# Op-amp feedback

Discussion in 'Homework Help' started by hebryn, Dec 9, 2013.

1. ### hebryn Thread Starter New Member

Dec 9, 2013
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Hi

I'm having troubles understanding the attached op-amp circuit. This op-amp should according to the one making the answers, have negative feedback. I would say the feedback was positive.

What is correct, negative or positive feedback? and if its negative why is that?

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2. ### Jony130 AAC Fanatic!

Feb 17, 2009
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Let as assume that Io increase his value, so Vf voltage drop across Rf resistor also increase. So the voltage at non-inverting input also increase its value.
If so, the op amp output voltage also have to increase. This increase in output voltage will reduce Vsg voltage and P_MOS will reduce his drain (Io) current. As you can see we have a negative feedback circuit. And it is all thanks to P-MOS which inverts the phase by 180 degrees.

Last edited: Dec 9, 2013
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3. ### MikeML AAC Fanatic!

Oct 2, 2009
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And this circuit will make a better oscillator than an amplifer.

4. ### Jony130 AAC Fanatic!

Feb 17, 2009
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Can you explain why this circuit will oscillate?

5. ### MikeML AAC Fanatic!

Oct 2, 2009
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The opamp may intrinsically be unconditionally stable with 100% feedback, but when you add the outboard inverter stage, the added phase shift makes the combined circuit unstable.

6. ### LvW Active Member

Jun 13, 2013
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No - I don`t think that it is certain that it will oscillate.
The only thing you can say is that the phase margin of this circuit will be smaller if compared with the classical negative feeedback scheme (resistive divider connected to the inv. opamp terminal) without any additional transistor in the feedback loop.

Of course, there is a "chance" for instability (oscillations) - however it depends on the frequency characteristic of both gain functions (opamp and FET) as well as the resistor ratio.

7. ### MikeML AAC Fanatic!

Oct 2, 2009
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I have built this. Take my word for it, it oscillates...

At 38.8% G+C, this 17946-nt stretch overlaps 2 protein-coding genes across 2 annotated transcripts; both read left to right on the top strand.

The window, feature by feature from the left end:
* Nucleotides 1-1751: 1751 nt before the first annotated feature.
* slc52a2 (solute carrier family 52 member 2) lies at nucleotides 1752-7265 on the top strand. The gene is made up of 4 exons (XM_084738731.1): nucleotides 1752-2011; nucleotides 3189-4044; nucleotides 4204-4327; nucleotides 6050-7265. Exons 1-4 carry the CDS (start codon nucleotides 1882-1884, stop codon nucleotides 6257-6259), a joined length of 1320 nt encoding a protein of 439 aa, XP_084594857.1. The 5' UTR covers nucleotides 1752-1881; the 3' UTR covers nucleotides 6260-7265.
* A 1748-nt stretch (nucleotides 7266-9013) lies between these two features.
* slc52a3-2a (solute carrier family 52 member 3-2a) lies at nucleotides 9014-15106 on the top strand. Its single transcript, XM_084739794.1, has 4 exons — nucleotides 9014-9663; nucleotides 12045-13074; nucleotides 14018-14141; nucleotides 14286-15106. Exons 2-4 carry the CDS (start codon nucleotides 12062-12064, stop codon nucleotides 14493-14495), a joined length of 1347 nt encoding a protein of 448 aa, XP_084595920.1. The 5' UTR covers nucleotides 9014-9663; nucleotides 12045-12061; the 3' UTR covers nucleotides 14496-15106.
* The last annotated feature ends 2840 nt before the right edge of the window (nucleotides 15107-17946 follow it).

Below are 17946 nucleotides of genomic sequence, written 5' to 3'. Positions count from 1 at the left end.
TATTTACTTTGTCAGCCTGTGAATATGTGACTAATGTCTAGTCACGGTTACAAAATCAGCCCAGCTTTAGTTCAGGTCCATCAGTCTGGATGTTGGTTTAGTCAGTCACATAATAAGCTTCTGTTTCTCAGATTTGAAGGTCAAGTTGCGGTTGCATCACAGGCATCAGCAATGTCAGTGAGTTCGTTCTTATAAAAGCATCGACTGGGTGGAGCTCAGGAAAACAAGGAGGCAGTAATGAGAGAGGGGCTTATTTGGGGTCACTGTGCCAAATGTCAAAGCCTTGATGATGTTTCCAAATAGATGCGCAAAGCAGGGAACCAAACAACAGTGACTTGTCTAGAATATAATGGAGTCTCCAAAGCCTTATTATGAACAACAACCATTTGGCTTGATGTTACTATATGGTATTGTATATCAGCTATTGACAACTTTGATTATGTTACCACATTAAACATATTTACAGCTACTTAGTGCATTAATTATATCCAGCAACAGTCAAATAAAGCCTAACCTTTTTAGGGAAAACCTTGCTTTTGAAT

8. ### LvW Active Member

Jun 13, 2013
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For any resistor values and ratios?

Example:
FET amplifier with a gain of -5 (both resistors in series) and a resistor ratio of 4:1.
Thus the feedback factor will be unity. A universal-compensated opamp will NOT oscillate. Agreed?

Last edited: Dec 9, 2013
9. ### MikeML AAC Fanatic!

Oct 2, 2009
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Not agreed. This sim shows typical oscillatory results of the OP's circuit, the one I said makes a better oscillator. The components are the same as the one I built. I was able to stabilize it, but I had to add some feedback to the inverting inpu. It will take me a while to find the final, compensated circuit that worked...

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Last edited: Dec 9, 2013
10. ### MikeML AAC Fanatic!

Oct 2, 2009
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I found it. Here is what it took to tame this beast. Note that by changing C1 I am able to get anything from under-damped to critically-damped to over-damped.

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Aug 17, 2013
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I also thought that positive feedback was when the loop was connected to the non-inverting input, and negative feedback when connected to the inverting input.

So, Is the sign of the feedback dependent on the sign of the feedback voltage, whatever input the loop is connected to? I mean, if the feedback is a negative voltage connected to the non-inverting input, do I have negative feedback; and viceversa?

12. ### WBahn Moderator

Mar 31, 2012
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Negative feedback means that if the output voltage goes up, say due to noise, that the feedback action results in the output voltage being driven down. Positive feedback means the opposite -- a positive voltage excursion in the output results in feedback action that results in the output voltage being driven more positive.